So, a quick look at the money situation...Phase I last year (a new building with two large bedrooms) was completed at a cost of $28,000.  Phase II-A this year (ripping apart the old bathroom and making it good) carried a price tag of a little less than $17,000, and that work is completed.  Our final renovations at Kimbondo Orphanage will consist of a major overhaul of the two older bedrooms (with lofts, big windows, and other upgrades) *and* purchasing an industrial strength washing machine was estimated to be completable for $15,000.  (One of the bedrooms has already been finished.) Thus, the entire eighteen month project, if completed, will cost about $60,000.

In short, we're 97% funded.  Another +/- $1,500 will bring this baby home and allow us to do all of the work that in our most crazily optimistic minutes we thought that we maybe could.

The most exciting recent news is that we have received the money needed to purchase an industrial strength washing machine for Foyer House.  Up until this point, the residents and staff have washed 75 sets of clothes per day by hand.  Earlier this year, Madlen elected to use some left over cement to add a small room to the back of the main building in hopes that she might someday find the resources to purchase and install a washing machine.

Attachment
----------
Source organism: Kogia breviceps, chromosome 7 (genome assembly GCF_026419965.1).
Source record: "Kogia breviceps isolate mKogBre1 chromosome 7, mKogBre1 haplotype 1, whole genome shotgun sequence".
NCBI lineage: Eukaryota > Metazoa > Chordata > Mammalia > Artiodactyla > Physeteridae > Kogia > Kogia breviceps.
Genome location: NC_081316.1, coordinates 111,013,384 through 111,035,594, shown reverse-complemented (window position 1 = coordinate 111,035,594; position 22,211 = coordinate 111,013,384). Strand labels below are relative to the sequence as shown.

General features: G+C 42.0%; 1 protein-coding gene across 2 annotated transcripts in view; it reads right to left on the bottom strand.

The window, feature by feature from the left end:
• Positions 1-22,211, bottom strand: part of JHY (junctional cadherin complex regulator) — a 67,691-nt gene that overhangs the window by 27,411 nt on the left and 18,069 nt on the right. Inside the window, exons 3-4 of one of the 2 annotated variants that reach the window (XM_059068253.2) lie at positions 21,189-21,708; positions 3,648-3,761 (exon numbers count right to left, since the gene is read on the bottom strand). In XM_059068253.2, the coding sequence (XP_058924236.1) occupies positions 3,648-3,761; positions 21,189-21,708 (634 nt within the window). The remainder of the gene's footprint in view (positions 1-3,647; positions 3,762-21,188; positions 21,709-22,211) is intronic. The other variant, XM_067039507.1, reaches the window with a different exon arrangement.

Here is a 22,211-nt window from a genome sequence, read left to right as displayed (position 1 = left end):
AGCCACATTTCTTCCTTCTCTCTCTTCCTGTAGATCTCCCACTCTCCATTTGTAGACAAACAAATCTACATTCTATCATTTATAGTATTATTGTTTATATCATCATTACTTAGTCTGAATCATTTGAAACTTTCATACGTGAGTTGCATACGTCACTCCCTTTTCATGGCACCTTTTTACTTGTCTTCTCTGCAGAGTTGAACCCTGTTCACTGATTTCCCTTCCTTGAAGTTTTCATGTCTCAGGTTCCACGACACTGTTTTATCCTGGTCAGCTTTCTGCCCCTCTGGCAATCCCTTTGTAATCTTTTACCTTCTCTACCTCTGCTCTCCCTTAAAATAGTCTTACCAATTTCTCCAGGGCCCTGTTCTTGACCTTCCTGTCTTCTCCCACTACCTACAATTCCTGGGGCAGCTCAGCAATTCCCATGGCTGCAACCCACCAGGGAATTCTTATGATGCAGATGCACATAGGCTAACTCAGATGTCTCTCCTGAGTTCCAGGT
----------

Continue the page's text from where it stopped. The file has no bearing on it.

Enter Max Langert and Cinnamon Path Production Theater.  On March 22nd, Max wrote to me:  

Hey! I've got a kind of crazy, spur-of-the-moment idea I wanted to throw at you (and it totally may not come together, so there's that caveat).
I've put on a couple of variety benefit shows the last couple of years, getting performers together and donating some money to different causes (Autism Society, SAFE). I just basically got offered a free theater space in May to do another one if I can get something together.
And I quickly thought... hmm, if I can get some music and comedy acts together in time, maybe we could do a show for the Kimbondo Orphanage.
Would you have any objection to that? So it would be a modest thing with some mostly comedy stuff, but proceeds would go to the project. Set off any red flags? Is mid-May too late for the latest round of funding?
A bit of a whimsical thought, but the offer from the theater is suddenly on the table, and I like project-managing stuff. (sorta)
Let me know if you have any reaction, negative or positive. No pressure at all.